Farah Louis Wins Brooklyn Special Election

Farah Louis, flanked by Haitian-American New York State Assemblywoman Rodneyse Bichotte and Democratic district leader Josué Pierre, delivers a victory speech Tuesday night at the Juicy Box, a Haitian-owned restaurant and lounge in Flatbush, Brooklyn. (Photo by  Nelson A. King via Caribbean Life)

Farah Louis will take over Public Advocate Jumaane Williams’ City Council seat in the 45th District following a heated run-up to the May 14 special election. According to unofficial election results updated last night, Louis won 41.8 percent of the vote, beating out Monique Chandler-Waterman who received 30.2 percent and the other six candidates who all received under 10 percent.

Bklyner’s Kadia Gobia pointed out that 9,325 residents cast their vote in a district of more than 100,000 and that Louis emerged victorious in large part thanks to the Orthodox Jewish community.

More than 1,000 voters bubbled in the 42nd Assembly district (Flatlands Midwood), home to much of the district’s Orthodox community. That number accounts for more than a third of Louis winning vote and more than 10% of the entire electoral count of 9,235.

“Monique and Farah were the only two candidates that reached out to me,” said Councilman Chaim Deutsch of the 48th council district when asked why he thought the Jewish community rallied around Louis rather than Adina Sash, an Orthodox woman who ran for the seat. “When I asked Farah what her platform was about she spoke about unifying the community. Her message of unity spoke to me,” he added noting the uptick in hate crimes throughout the city which he’s been vocal about.

In a Jewish Week story on Louis’ win, Amy Sara Clark writes that according to estimates from political analysts, Jewish residents make up some 15 percent of the 45th District. On the day of the election, Council member Kalman Yeger, together with Deutsch, “published an op-ed on The Yeshiva World’s website full-throatedly supporting Louis.” Clark mentioned that despite questionable tweets from Louis in 2010, “Louis’ Jewish endorsers are standing firmly behind her, putting political practicality ahead of personal feelings.”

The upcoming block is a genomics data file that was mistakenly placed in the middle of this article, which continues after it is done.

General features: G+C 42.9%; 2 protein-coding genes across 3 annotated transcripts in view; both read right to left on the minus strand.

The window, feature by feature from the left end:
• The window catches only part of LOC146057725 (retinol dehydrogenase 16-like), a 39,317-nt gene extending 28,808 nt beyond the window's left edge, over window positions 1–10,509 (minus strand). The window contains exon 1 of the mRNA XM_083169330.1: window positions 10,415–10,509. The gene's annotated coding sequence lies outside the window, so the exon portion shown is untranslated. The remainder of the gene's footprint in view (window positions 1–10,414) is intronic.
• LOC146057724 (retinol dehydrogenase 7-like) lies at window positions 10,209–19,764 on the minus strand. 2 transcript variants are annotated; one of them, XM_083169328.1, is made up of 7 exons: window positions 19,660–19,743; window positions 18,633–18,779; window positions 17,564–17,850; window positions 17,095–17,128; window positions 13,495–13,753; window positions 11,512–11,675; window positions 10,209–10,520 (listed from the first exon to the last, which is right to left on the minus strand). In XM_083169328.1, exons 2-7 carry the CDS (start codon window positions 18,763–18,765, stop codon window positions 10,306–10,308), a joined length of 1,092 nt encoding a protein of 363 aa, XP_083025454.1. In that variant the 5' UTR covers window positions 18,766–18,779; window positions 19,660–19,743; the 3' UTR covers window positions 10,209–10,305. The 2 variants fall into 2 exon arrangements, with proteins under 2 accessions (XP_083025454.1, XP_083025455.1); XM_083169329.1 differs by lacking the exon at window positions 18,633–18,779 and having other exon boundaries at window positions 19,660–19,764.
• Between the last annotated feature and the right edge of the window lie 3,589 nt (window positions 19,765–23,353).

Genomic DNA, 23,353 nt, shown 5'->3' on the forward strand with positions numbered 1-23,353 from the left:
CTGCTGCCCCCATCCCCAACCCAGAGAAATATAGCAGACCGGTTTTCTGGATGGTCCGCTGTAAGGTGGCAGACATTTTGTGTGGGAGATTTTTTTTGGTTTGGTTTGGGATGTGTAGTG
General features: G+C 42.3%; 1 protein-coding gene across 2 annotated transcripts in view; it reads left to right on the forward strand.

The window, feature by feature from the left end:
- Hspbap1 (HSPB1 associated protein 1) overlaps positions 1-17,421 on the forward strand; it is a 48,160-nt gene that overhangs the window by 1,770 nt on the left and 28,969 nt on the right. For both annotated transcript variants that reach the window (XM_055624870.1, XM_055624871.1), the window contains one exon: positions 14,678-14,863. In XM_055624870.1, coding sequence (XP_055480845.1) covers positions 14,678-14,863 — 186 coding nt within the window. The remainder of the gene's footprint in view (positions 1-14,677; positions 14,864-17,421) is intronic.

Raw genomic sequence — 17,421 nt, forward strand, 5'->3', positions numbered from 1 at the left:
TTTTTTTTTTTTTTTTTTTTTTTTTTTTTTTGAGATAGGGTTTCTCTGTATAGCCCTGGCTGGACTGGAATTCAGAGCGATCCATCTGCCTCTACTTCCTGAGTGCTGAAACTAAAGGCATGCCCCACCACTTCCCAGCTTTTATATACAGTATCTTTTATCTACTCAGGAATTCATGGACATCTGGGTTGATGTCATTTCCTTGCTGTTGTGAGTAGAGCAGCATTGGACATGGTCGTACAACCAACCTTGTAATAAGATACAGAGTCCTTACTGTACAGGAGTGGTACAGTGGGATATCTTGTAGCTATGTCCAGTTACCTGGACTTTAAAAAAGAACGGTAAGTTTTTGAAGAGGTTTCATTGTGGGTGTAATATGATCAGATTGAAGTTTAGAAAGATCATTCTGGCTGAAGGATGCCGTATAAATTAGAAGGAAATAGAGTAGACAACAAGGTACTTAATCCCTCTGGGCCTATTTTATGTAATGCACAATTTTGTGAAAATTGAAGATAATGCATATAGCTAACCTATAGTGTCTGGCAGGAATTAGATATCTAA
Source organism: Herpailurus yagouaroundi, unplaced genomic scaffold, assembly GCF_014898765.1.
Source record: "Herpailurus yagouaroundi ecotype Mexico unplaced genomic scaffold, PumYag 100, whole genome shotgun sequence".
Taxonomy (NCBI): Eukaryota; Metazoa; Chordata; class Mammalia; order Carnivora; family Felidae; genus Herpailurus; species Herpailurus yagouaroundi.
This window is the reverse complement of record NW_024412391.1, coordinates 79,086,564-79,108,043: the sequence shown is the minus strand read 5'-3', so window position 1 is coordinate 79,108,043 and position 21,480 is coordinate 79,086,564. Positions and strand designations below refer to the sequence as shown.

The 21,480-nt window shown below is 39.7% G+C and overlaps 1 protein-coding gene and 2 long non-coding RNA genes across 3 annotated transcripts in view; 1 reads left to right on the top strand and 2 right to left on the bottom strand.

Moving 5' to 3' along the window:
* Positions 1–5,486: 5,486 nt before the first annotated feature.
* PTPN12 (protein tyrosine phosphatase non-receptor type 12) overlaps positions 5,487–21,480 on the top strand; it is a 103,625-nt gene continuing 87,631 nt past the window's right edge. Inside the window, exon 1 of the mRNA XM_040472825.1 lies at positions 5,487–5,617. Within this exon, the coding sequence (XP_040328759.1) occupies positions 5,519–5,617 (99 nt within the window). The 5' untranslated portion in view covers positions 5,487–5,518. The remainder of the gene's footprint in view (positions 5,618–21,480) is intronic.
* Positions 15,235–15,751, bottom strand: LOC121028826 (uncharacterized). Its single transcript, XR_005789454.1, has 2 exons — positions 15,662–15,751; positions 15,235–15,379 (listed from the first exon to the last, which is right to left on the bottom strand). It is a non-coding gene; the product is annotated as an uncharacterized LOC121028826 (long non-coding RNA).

Noting that some 61 percent of residents in the 45th Council District are Caribbean or African American, Caribbean Life’s Nelson A. King gave details about the candidates’ background: Brooklyn-born Louis is the daughter of Haitian immigrants and Chandler-Waterman is the daughter of Jamaican and Barbadian immigrants. And most of the other six candidates have Caribbean roots. Public Advocate Williams is the son of immigrants from Grenada.

Heritage became a contentious issue during the race, as The Haitian Times wrote in its story on Louis’ win.

Many assumed Williams would knight Louis, his former deputy chief of staff, as his choice to replace him. But to the surprise and anger of the district’s Haitian community, Williams on April 17 opted to endorse Chandler-Waterman during a speech on Toussaint L’overture Boulevard in the district’s Little Haiti area.

Jonathan Greig said in an earlier story in the publication:

The Haitian community is a sizable part of the Caribbean American electorate but there have been grumblings recently about the alleged outsized political influence Haitians and Haitian-Americans have in the district.

Louis did secure the endorsement of several local political leaders including Haitian-American Assemblywoman Rodneyse Bichotte of Flatbush and Brooklyn Borough President Eric Adams.

As Brooklyn Paper’s Kevin Duggan noted, Louis also received the support of the Flatbush Jewish Community Coalition. During the race, a letter signed by the political group that appeared in a Jewish newspaper in support of Louis “exposed a raw nerve,” Kings County Politics reported at the time.

The current term for the Council seat ends on Dec. 31. Louis will face off against challengers again in the June 25 primary, and the winner of that race will take office in January.

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